“Suicide,” she softly replied and closed her eyes tight as she started to cry. My mind came to a screeching halt. I again placed my hand on her shoulder. The consultants on the screen were discussing amongst themselves how a stroke in this area of the brain will cause psychiatric features. No follow-up, no change in plan, no further discussions. “Dr. Gende, you have Radiology on the phone,” came from the charge nurse at the patient’s door. I asked the nurse in the room to stay with and comfort the patient as I took the call. Upon finishing my phone call, I returned to the bedside. I called her by name and again introduced myself, “Did you try to kill yourself today?” I asked her gently. “Yes,” she tearfully replied. Between tears and pauses she shared how she took too many of her oxycodone pills trying to end her life. I added a toxicology workup, we placed her on ETCO2 monitoring and awaited acetaminophen results. After a chart review, her oxycodone was a combination medication with acetaminophen. As our labs resulted, she was found to have toxic acetaminophen levels and required n-acetyl cystine for management. Her opioid overdose did not result in any respiratory toxicity, so we continued to monitor and treat for the acetaminophen toxicity. I stayed late, as all of us would, to meet her son and with her permission, informed him of our workup and plan of care. Interestingly he seemed to have expected the news, he reported concerns as his mother spends most of her time alone despite many family visits throughout the day, her aging body has led to more depressed thoughts and less enjoyment of life. I offered my support and listened actively as I thought of my own parents and my in-laws. Loneliness can be so powerful it can drive us to suicide. I vowed I will do what I can to keep my loved ones from the despair of loneliness.

How many of us have taken care of the stroke alert that turned into an intentional overdose, an acetaminophen toxicity case? If you have, I know it came in the final minutes of your shift and I know it kept you there late doing what you needed to support your patient and their family. I desire to share with you my learning from this case, which has been modified and details intentionally left out for privacy purposes, was a few reminders.  First, listen to our patients. They tell us what happened, what is wrong, and what they need all the time. We usually just need to sit and listen, to be present fully with them as they allow us into their lives.  We are masters at working in a chaotic and persistently interrupting environment.  We need to hone those skills as we are present for our patients at the bedside. Second, we need to stay open to the possibilities of everything changing as we unveil new information and get to know our patients. As much as physicians are teachers, our patients give us some really great life lessons and lessons in medicine as well. It is our duty to stay open to learning both from medicine and from our patients. Finally, I was reminded to never blindly follow the consultants, the experts, the people we hold in high regard. Thankfully, I did not reverse any anticoagulation. I rediscussed the images with our Radiologist and after reviewing and reconsidering he stated again “no acute intracranial hemorrhage.” I called Neurology and let them know about the intentional overdose and my second discussion with Radiology, they agreed and appreciated the call and update as they signed off the case.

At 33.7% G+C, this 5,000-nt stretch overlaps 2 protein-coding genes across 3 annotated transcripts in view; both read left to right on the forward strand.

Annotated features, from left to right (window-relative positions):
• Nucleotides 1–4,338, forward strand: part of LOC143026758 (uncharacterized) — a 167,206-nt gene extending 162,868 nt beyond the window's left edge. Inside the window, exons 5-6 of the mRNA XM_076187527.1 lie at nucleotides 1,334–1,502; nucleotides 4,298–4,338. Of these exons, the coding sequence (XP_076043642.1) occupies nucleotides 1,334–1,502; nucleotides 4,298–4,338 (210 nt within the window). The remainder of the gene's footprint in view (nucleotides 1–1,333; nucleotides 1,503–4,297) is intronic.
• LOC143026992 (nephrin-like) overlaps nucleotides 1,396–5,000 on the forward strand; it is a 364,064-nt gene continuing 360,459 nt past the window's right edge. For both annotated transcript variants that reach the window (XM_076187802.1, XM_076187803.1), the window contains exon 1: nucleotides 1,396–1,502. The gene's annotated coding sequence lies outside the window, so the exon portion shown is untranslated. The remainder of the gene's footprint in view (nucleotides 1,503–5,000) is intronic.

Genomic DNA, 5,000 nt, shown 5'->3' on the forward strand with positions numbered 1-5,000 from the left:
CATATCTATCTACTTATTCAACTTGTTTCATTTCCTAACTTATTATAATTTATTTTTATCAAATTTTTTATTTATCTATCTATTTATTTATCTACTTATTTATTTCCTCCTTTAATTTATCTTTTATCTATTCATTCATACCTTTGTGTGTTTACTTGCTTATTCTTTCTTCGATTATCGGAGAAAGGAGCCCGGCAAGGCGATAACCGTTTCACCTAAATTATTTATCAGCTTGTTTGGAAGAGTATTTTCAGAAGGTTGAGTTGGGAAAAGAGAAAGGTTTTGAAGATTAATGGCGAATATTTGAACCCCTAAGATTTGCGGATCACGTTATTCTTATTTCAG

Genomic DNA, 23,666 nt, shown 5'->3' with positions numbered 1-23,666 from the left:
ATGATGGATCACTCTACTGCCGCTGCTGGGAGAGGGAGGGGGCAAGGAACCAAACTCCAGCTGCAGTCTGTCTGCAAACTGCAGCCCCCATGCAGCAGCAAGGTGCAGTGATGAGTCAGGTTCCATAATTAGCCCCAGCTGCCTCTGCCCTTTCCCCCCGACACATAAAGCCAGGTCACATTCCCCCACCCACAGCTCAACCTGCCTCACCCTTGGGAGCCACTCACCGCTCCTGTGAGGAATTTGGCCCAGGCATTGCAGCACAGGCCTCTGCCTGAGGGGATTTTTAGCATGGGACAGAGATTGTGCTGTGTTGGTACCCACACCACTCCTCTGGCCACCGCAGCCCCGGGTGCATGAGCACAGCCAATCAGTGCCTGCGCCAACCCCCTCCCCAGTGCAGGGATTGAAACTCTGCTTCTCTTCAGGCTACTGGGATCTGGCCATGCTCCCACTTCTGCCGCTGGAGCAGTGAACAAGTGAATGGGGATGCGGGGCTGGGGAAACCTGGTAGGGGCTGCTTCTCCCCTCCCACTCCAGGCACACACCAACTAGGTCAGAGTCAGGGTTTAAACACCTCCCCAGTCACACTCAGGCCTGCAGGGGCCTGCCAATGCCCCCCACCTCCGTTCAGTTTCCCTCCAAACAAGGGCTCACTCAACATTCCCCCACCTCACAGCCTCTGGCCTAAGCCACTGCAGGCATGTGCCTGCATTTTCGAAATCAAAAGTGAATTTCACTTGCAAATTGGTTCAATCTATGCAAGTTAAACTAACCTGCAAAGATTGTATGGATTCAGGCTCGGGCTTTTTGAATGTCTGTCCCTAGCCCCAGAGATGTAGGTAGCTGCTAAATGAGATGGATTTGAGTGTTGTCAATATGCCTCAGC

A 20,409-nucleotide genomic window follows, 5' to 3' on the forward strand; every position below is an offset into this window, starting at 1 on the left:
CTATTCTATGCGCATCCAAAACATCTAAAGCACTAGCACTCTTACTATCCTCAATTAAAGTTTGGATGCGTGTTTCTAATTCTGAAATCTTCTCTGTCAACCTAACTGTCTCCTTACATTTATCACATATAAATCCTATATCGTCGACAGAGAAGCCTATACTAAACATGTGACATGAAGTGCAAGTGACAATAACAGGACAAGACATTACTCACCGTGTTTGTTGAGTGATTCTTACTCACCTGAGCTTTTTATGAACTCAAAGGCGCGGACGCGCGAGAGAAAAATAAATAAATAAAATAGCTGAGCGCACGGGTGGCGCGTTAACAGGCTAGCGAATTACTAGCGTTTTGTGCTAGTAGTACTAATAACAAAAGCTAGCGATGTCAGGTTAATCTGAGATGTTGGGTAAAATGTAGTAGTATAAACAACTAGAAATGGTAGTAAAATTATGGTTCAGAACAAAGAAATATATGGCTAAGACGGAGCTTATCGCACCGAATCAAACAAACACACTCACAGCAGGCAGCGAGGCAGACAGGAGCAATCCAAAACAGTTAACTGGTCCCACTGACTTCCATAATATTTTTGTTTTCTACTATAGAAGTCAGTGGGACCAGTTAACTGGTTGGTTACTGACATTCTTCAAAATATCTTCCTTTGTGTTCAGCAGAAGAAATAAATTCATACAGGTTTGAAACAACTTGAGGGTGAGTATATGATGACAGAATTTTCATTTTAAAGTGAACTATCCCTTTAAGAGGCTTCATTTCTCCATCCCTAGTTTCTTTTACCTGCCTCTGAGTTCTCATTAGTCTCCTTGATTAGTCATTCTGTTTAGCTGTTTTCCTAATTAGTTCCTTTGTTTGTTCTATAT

Stroke alert cancelled.

Alecia Gende, DO, CAQSM